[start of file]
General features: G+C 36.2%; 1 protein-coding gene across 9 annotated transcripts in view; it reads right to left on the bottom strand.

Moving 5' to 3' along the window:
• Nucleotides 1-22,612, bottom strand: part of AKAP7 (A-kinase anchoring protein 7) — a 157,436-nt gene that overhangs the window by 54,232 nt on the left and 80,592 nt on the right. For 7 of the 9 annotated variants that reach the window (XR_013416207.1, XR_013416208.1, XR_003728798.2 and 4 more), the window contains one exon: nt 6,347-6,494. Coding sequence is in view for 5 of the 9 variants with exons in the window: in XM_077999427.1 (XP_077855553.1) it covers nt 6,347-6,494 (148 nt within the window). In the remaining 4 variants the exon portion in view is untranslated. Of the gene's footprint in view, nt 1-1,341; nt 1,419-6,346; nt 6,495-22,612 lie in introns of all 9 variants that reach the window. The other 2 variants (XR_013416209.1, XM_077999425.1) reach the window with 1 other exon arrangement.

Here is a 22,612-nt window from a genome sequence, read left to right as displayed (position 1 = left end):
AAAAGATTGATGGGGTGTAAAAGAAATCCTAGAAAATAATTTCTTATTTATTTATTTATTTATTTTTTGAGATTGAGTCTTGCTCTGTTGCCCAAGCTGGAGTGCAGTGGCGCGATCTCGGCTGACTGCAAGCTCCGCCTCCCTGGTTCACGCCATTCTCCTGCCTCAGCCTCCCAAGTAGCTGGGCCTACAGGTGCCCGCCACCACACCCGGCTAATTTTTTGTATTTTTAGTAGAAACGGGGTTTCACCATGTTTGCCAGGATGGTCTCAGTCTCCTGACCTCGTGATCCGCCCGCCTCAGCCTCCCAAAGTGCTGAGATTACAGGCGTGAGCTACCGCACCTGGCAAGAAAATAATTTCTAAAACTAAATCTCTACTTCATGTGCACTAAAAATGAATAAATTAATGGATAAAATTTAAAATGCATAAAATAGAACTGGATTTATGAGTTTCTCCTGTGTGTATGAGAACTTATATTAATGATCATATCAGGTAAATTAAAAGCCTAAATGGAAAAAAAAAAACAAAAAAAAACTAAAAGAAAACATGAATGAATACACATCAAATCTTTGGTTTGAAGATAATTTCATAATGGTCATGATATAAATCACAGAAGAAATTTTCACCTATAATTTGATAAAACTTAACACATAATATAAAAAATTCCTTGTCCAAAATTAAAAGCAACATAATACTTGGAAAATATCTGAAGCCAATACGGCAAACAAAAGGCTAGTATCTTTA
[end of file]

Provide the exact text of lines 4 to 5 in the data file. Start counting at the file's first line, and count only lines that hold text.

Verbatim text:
Here is a 22,612-nt window from a genome sequence, read left to right as displayed (position 1 = left end):
AAAAGATTGATGGGGTGTAAAAGAAATCCTAGAAAATAATTTCTTATTTATTTATTTATTTATTTTTTGAGATTGAGTCTTGCTCTGTTGCCCAAGCTGGAGTGCAGTGGCGCGATCTCGGCTGACTGCAAGCTCCGCCTCCCTGGTTCACGCCATTCTCCTGCCTCAGCCTCCCAAGTAGCTGGGCCTACAGGTGCCCGCCACCACACCCGGCTAATTTTTTGTATTTTTAGTAGAAACGGGGTTTCACCATGTTTGCCAGGATGGTCTCAGTCTCCTGACCTCGTGATCCGCCCGCCTCAGCCTCCCAAAGTGCTGAGATTACAGGCGTGAGCTACCGCACCTGGCAAGAAAATAATTTCTAAAACTAAATCTCTACTTCATGTGCACTAAAAATGAATAAATTAATGGATAAAATTTAAAATGCATAAAATAGAACTGGATTTATGAGTTTCTCCTGTGTGTATGAGAACTTATATTAATGATCATATCAGGTAAATTAAAAGCCTAAATGGAAAAAAAAAAACAAAAAAAAACTAAAAGAAAACATGAATGAATACACATCAAATCTTTGGTTTGAAGATAATTTCATAATGGTCATGATATAAATCACAGAAGAAATTTTCACCTATAATTTGATAAAACTTAACACATAATATAAAAAATTCCTTGTCCAAAATTAAAAGCAACATAATACTTGGAAAATATCTGAAGCCAATACGGCAAACAAAAGGCTAGTATCTTTA